Soft Exponential has a trainable alpha parameter.We are going to place a linear function upstream and softExponential in output and check the approximation performed in this case:
fc1 = nn.Linear(1, 1) fse = SoftExponential(1,torch.tensor([-0.9],dtype=torch.float)) model = nn.Sequential(OrderedDict([ ('lin', fc1), ('SoftExponential',fse) ])) model = model.float() fc1.weight.data.fill_(-0.01) fc1.bias.data.fill_(8)
After 100 training sessions the results on the linear layer parameters and the soft exponential layer parameters are as follows:
print("weight" + str(fc1.weight)) print("bias" + str(fc1.bias)) print("fse alpha" + str(fse.alpha))
The result is not really good since the approximation is not done in the right direction,
We therefore notice that we could invert the function in our case to define a Soft Exponential customize activation function with a bias criterion and that is what we will do here.
Custom function – (Regression problem solving)
We declare a custom activation function to PyTorch compared to the original soft exponential I added the beta bias criterion as well as the torch.div inversion (1, …)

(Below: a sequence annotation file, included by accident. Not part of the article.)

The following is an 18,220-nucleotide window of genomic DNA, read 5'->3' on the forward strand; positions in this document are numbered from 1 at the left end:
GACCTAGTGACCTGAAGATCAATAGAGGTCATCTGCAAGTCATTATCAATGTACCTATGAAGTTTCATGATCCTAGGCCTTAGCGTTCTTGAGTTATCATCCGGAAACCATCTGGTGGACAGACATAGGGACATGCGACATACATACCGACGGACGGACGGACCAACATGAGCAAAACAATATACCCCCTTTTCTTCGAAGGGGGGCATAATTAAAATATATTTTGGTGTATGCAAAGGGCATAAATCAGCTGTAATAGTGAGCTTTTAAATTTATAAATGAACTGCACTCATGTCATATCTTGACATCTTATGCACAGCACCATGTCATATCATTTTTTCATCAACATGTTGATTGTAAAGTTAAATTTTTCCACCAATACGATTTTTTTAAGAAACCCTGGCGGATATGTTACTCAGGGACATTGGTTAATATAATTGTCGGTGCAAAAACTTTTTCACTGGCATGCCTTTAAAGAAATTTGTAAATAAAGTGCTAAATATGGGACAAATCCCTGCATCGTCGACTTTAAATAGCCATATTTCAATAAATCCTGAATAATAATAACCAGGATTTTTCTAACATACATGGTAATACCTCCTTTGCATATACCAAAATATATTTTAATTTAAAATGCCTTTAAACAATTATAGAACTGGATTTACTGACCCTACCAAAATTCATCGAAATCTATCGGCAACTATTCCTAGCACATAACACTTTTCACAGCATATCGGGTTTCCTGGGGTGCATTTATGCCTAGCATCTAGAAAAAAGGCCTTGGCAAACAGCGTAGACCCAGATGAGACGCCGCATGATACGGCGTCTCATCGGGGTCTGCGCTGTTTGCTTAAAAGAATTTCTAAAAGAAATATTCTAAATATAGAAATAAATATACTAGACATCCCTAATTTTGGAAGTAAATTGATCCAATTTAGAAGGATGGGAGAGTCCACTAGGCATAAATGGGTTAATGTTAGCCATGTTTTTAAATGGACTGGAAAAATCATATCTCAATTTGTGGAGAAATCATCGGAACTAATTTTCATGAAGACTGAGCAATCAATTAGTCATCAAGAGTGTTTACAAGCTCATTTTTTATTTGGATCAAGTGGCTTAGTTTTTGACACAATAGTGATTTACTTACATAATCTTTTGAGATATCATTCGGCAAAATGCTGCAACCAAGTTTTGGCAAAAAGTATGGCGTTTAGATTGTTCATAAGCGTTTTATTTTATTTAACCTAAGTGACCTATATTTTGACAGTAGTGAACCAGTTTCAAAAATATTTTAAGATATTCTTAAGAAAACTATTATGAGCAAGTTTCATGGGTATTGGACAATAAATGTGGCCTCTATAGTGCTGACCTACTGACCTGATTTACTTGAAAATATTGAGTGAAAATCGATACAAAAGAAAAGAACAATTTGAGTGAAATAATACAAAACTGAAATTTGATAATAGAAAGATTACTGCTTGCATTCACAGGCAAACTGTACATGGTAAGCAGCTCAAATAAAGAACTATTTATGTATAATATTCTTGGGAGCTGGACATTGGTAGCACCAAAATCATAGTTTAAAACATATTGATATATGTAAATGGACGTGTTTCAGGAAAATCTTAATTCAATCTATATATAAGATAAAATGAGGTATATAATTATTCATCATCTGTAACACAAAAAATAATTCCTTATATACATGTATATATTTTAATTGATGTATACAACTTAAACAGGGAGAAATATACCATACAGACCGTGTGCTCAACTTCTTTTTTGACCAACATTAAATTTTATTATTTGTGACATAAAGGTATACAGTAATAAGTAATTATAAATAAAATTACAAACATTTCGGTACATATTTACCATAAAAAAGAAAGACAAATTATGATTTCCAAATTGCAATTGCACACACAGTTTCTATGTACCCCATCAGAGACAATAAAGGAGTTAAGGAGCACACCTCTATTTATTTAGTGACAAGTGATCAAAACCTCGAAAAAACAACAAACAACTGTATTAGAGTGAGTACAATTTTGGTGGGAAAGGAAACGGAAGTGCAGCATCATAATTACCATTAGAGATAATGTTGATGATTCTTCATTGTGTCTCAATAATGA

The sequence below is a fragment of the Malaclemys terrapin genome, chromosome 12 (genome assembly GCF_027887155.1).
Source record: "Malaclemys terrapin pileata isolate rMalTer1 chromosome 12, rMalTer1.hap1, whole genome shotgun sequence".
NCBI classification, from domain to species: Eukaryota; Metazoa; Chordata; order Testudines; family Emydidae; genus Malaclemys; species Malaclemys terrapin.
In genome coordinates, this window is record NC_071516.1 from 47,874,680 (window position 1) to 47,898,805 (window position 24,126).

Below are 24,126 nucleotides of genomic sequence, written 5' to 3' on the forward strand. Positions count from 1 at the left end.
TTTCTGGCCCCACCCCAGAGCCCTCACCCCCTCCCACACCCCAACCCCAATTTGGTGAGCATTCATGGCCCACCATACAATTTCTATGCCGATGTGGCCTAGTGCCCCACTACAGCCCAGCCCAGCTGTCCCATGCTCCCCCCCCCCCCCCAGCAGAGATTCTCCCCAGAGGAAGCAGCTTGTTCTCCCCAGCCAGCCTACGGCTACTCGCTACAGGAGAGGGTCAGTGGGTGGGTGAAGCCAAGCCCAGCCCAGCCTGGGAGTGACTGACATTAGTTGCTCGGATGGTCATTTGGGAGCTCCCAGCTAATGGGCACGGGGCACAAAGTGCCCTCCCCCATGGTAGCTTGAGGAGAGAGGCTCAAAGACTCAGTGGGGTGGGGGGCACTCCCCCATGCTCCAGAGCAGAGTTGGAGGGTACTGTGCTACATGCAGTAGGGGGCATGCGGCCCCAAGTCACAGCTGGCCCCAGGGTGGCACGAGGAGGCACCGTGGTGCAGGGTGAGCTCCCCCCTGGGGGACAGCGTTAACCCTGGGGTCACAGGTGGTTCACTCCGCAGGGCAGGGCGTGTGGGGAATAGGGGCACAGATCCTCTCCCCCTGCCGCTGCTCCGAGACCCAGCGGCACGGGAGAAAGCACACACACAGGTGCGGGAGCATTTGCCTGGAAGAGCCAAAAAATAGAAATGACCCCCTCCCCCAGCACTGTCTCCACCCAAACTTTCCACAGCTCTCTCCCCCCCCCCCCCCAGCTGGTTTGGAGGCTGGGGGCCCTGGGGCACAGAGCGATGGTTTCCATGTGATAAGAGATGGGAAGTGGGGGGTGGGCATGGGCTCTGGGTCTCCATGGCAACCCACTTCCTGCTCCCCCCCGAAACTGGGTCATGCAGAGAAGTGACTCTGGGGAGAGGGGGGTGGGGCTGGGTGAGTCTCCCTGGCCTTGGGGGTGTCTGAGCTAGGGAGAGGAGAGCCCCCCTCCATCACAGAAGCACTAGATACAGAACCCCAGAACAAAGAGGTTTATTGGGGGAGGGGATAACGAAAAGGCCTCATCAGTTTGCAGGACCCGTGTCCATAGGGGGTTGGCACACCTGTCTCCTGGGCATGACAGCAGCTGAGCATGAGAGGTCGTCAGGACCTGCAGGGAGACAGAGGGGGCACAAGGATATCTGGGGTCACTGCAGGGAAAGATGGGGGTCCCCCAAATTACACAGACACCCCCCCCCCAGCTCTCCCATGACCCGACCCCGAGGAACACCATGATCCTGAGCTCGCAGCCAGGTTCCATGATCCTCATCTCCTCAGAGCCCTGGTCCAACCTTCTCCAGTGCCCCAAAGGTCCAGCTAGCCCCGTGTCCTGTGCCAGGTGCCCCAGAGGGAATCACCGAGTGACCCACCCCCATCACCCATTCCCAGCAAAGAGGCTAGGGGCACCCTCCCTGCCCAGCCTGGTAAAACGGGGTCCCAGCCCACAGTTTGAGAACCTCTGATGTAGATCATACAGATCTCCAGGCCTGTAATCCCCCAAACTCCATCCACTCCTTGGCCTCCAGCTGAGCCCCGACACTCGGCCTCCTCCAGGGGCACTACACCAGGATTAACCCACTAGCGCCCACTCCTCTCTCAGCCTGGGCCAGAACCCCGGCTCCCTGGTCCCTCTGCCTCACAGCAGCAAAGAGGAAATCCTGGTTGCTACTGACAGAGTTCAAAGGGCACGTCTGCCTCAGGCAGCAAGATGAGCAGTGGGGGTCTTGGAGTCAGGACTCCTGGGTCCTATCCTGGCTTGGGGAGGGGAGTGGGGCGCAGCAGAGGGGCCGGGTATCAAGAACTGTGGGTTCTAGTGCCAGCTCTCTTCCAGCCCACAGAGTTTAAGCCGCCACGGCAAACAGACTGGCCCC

class SoftExponential2(nn.Module): def __init__(self, in_features, alpha=None,beta=None): super(SoftExponential2, self).__init__() self.in_features = in_features # initialize alpha if alpha is None: self.alpha = Parameter(torch.tensor(0.0)) # create a tensor out of alpha else: self.alpha = Parameter(torch.tensor(alpha)) # create a tensor out of alpha if beta is None: self.beta = Parameter(torch.tensor(0.0)) # create a tensor out of alpha else: self.beta = Parameter(torch.tensor(beta)) # create a tensor out of alpha self.alpha.requiresGrad = True # set requiresGrad to true! self.beta.requiresGrad = True # set requiresGrad to true! def forward(self, x): if self.alpha == 0.0: return x if self.alpha < 0.0: return torch.add(torch.div(1,(-torch.log(1 - self.alpha * (x + self.alpha)) / self.alpha)),self.beta) if self.alpha > 0.0: return torch.add(torch.div(1,((torch.exp(self.alpha * x) - 1) / self.alpha + self.alpha)),self.beta)